WILKIE’S POKIE REFORMS SET TO FAIL
The President of ClubsAustralia today said the Tasmanian Independent MP Andrew Wilkie’s $3 billion poker machine reforms have been designed to deter recreational gamblers and would not stop problem gamblers from betting.
Addressing the National Press Club, itself a venue that will be subject to Wilkie’s mandatory pre-commitment technology, Peter Newell said the anti-gambling lobby was well aware that responsible gamblers will refuse to register for a license to gamble.
“The Member for Denison is on the record as saying he’d like to see poker machines disappear altogether.
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“But he admits that his “restrictions” – his word – are a good step along the way to this ultimate extremist and prohibitionist goal,” he said.
Peter Newell accused Wilkie and his followers of ignoring the advice of some of Australia’s leading gambling experts and welfare groups who have concluded that mandatory pre-commitment will not help problem gamblers stop betting.
“The Australian Government has seen plenty of evidence only in the last couple of months that this is a flawed proposal as far as helping problem gamblers is concerned.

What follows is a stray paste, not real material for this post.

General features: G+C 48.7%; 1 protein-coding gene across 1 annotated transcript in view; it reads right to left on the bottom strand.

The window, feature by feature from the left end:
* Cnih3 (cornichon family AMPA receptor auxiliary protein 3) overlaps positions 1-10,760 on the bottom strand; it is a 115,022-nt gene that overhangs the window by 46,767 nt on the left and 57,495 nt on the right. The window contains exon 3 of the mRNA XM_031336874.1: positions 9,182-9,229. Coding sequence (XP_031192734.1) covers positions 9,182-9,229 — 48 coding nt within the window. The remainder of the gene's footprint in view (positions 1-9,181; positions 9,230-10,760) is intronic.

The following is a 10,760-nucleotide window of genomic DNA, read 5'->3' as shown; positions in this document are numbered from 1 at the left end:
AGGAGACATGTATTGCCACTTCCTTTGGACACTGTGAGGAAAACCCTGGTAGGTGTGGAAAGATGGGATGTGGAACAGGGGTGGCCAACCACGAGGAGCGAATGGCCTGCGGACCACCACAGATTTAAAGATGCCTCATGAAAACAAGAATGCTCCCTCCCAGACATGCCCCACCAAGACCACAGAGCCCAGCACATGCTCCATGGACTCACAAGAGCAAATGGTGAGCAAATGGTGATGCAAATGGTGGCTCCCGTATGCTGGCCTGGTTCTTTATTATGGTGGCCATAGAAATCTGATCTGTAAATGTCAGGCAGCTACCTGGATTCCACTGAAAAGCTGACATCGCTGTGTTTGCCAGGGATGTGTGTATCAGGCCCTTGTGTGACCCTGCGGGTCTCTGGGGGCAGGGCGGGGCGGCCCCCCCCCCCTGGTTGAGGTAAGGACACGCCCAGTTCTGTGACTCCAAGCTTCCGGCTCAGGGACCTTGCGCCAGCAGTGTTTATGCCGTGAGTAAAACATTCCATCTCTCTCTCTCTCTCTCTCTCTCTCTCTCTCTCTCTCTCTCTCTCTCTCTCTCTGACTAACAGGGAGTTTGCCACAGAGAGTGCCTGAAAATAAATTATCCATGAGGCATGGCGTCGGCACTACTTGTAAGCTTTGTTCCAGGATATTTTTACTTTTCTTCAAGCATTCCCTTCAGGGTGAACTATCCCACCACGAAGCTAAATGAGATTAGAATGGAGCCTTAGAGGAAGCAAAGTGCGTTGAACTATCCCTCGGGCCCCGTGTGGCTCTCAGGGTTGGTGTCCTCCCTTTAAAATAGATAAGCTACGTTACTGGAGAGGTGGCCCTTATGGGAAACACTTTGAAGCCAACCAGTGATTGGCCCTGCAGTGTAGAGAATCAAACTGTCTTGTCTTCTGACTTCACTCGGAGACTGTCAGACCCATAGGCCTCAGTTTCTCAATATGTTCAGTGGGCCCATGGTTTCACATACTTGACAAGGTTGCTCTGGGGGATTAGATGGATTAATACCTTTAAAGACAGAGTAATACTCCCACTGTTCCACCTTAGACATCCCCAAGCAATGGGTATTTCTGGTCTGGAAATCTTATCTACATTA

“Australia’s leading academic on problem gambling, Professor Alex Blaszczynski, advised a Parliamentary Committee chaired by the Member for Denison himself that pre-commitment is unlikely to have a significant impact on the majority of problem gamblers, and may even exacerbate problem gambling.
“Common sense tells you he’s right, because problem gamblers are unlikely to set affordable limits and are likely to set high limits or none at all.”
“And with regard to the absence of cost-benefit analysis, isn’t this an amazing way to make public policy on the run – announce a wide-ranging measure impacting on millions of people, and only after that perhaps look to see what it might cost,” Peter Newell said.
· Mandatory pre-commitment has never been trialled in Australia
· There are 5,700 clubs and pubs across Australia and employing 268,000 people directly
· There are 10.5 million club memberships nationally
· 5 million people play a poker machine each year
· There are 95,000 problem gamblers in Australia (2% of poker machine players)
· The rate of problem gambling has fallen in every state over the past decade. In NSW, QLD and VIC, the rate has fallen by an average of 44%
· Andrew Wilkie has admitted gaming revenue will fall by up to 40% or $4.8b annually
· State and Territory governments will lose over $1 billion in gaming tax annually as a result of mandatory pre-commitment technology
· The Productivity Commission found that poker machines make a net positive social contribution of between $768 million and $5.5 billion a year.